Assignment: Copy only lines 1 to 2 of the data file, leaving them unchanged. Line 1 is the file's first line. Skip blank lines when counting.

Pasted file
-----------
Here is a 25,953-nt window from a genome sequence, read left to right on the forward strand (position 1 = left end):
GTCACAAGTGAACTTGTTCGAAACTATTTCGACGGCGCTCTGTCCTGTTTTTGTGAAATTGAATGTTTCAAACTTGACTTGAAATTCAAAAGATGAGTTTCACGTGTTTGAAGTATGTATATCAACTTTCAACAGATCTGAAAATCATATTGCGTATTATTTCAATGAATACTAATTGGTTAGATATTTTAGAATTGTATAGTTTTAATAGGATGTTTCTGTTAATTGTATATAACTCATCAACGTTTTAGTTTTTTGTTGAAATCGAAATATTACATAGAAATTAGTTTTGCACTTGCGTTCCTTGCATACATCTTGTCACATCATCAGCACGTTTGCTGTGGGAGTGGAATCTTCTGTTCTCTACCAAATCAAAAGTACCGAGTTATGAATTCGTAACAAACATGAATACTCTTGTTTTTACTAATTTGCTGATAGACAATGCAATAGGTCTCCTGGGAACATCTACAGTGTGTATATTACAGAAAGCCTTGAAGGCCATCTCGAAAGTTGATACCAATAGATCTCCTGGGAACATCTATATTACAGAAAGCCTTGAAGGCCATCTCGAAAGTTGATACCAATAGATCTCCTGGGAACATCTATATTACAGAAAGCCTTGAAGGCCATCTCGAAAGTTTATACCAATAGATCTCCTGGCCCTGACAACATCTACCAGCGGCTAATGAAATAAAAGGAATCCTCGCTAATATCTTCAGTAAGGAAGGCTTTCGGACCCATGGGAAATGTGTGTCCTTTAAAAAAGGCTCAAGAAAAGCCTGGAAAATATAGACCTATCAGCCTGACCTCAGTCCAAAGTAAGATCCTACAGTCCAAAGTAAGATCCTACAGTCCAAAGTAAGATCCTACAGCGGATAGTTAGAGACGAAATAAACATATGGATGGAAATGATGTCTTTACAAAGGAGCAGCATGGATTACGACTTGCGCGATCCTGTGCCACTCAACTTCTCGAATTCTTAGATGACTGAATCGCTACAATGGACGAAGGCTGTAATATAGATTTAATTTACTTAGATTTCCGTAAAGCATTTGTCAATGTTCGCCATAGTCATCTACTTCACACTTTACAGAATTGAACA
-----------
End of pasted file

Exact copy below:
Here is a 25,953-nt window from a genome sequence, read left to right on the forward strand (position 1 = left end):
GTCACAAGTGAACTTGTTCGAAACTATTTCGACGGCGCTCTGTCCTGTTTTTGTGAAATTGAATGTTTCAAACTTGACTTGAAATTCAAAAGATGAGTTTCACGTGTTTGAAGTATGTATATCAACTTTCAACAGATCTGAAAATCATATTGCGTATTATTTCAATGAATACTAATTGGTTAGATATTTTAGAATTGTATAGTTTTAATAGGATGTTTCTGTTAATTGTATATAACTCATCAACGTTTTAGTTTTTTGTTGAAATCGAAATATTACATAGAAATTAGTTTTGCACTTGCGTTCCTTGCATACATCTTGTCACATCATCAGCACGTTTGCTGTGGGAGTGGAATCTTCTGTTCTCTACCAAATCAAAAGTACCGAGTTATGAATTCGTAACAAACATGAATACTCTTGTTTTTACTAATTTGCTGATAGACAATGCAATAGGTCTCCTGGGAACATCTACAGTGTGTATATTACAGAAAGCCTTGAAGGCCATCTCGAAAGTTGATACCAATAGATCTCCTGGGAACATCTATATTACAGAAAGCCTTGAAGGCCATCTCGAAAGTTGATACCAATAGATCTCCTGGGAACATCTATATTACAGAAAGCCTTGAAGGCCATCTCGAAAGTTTATACCAATAGATCTCCTGGCCCTGACAACATCTACCAGCGGCTAATGAAATAAAAGGAATCCTCGCTAATATCTTCAGTAAGGAAGGCTTTCGGACCCATGGGAAATGTGTGTCCTTTAAAAAAGGCTCAAGAAAAGCCTGGAAAATATAGACCTATCAGCCTGACCTCAGTCCAAAGTAAGATCCTACAGTCCAAAGTAAGATCCTACAGTCCAAAGTAAGATCCTACAGCGGATAGTTAGAGACGAAATAAACATATGGATGGAAATGATGTCTTTACAAAGGAGCAGCATGGATTACGACTTGCGCGATCCTGTGCCACTCAACTTCTCGAATTCTTAGATGACTGAATCGCTACAATGGACGAAGGCTGTAATATAGATTTAATTTACTTAGATTTCCGTAAAGCATTTGTCAATGTTCGCCATAGTCATCTACTTCACACTTTACAGAATTGAACA